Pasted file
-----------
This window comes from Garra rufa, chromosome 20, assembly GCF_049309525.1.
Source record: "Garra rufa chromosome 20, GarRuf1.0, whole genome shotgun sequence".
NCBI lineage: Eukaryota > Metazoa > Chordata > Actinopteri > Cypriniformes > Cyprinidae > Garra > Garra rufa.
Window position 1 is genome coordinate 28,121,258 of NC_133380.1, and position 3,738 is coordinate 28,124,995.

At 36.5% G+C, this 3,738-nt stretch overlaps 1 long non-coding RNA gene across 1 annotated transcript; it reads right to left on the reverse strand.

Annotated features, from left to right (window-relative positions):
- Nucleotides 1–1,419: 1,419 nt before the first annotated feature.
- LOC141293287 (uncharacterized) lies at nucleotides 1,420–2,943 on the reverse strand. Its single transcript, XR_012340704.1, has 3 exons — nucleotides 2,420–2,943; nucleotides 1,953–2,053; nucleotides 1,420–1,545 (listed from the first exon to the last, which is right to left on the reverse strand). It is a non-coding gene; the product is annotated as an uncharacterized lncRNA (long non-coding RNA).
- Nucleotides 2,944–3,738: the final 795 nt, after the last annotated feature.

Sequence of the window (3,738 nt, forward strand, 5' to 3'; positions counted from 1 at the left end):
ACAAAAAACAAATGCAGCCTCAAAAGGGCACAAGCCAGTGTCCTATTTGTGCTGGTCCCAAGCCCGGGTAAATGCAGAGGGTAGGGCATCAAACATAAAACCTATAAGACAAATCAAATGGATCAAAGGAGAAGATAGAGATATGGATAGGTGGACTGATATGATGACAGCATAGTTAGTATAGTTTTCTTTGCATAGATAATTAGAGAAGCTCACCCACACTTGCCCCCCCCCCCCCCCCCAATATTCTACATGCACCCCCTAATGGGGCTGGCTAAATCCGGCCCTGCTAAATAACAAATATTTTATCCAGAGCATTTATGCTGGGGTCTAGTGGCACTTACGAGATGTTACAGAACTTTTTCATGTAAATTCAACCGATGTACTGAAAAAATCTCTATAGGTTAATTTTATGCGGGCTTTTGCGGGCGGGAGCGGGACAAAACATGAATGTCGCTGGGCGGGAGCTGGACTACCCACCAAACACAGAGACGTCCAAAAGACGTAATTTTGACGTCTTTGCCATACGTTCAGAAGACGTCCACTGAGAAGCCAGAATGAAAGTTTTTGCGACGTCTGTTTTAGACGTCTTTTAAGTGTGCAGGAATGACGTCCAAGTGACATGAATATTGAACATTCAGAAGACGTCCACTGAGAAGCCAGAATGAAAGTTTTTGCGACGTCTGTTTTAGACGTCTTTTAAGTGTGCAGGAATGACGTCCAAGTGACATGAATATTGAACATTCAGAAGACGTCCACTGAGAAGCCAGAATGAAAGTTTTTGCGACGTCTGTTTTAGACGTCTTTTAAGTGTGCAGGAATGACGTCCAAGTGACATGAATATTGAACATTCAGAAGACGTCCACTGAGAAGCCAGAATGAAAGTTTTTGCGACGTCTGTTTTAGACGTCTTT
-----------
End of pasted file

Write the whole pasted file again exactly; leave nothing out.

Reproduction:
This window comes from Garra rufa, chromosome 20, assembly GCF_049309525.1.
Source record: "Garra rufa chromosome 20, GarRuf1.0, whole genome shotgun sequence".
NCBI lineage: Eukaryota > Metazoa > Chordata > Actinopteri > Cypriniformes > Cyprinidae > Garra > Garra rufa.
Window position 1 is genome coordinate 28,121,258 of NC_133380.1, and position 3,738 is coordinate 28,124,995.

At 36.5% G+C, this 3,738-nt stretch overlaps 1 long non-coding RNA gene across 1 annotated transcript; it reads right to left on the reverse strand.

Annotated features, from left to right (window-relative positions):
- Nucleotides 1–1,419: 1,419 nt before the first annotated feature.
- LOC141293287 (uncharacterized) lies at nucleotides 1,420–2,943 on the reverse strand. Its single transcript, XR_012340704.1, has 3 exons — nucleotides 2,420–2,943; nucleotides 1,953–2,053; nucleotides 1,420–1,545 (listed from the first exon to the last, which is right to left on the reverse strand). It is a non-coding gene; the product is annotated as an uncharacterized lncRNA (long non-coding RNA).
- Nucleotides 2,944–3,738: the final 795 nt, after the last annotated feature.

Sequence of the window (3,738 nt, forward strand, 5' to 3'; positions counted from 1 at the left end):
ACAAAAAACAAATGCAGCCTCAAAAGGGCACAAGCCAGTGTCCTATTTGTGCTGGTCCCAAGCCCGGGTAAATGCAGAGGGTAGGGCATCAAACATAAAACCTATAAGACAAATCAAATGGATCAAAGGAGAAGATAGAGATATGGATAGGTGGACTGATATGATGACAGCATAGTTAGTATAGTTTTCTTTGCATAGATAATTAGAGAAGCTCACCCACACTTGCCCCCCCCCCCCCCCCCAATATTCTACATGCACCCCCTAATGGGGCTGGCTAAATCCGGCCCTGCTAAATAACAAATATTTTATCCAGAGCATTTATGCTGGGGTCTAGTGGCACTTACGAGATGTTACAGAACTTTTTCATGTAAATTCAACCGATGTACTGAAAAAATCTCTATAGGTTAATTTTATGCGGGCTTTTGCGGGCGGGAGCGGGACAAAACATGAATGTCGCTGGGCGGGAGCTGGACTACCCACCAAACACAGAGACGTCCAAAAGACGTAATTTTGACGTCTTTGCCATACGTTCAGAAGACGTCCACTGAGAAGCCAGAATGAAAGTTTTTGCGACGTCTGTTTTAGACGTCTTTTAAGTGTGCAGGAATGACGTCCAAGTGACATGAATATTGAACATTCAGAAGACGTCCACTGAGAAGCCAGAATGAAAGTTTTTGCGACGTCTGTTTTAGACGTCTTTTAAGTGTGCAGGAATGACGTCCAAGTGACATGAATATTGAACATTCAGAAGACGTCCACTGAGAAGCCAGAATGAAAGTTTTTGCGACGTCTGTTTTAGACGTCTTTTAAGTGTGCAGGAATGACGTCCAAGTGACATGAATATTGAACATTCAGAAGACGTCCACTGAGAAGCCAGAATGAAAGTTTTTGCGACGTCTGTTTTAGACGTCTTT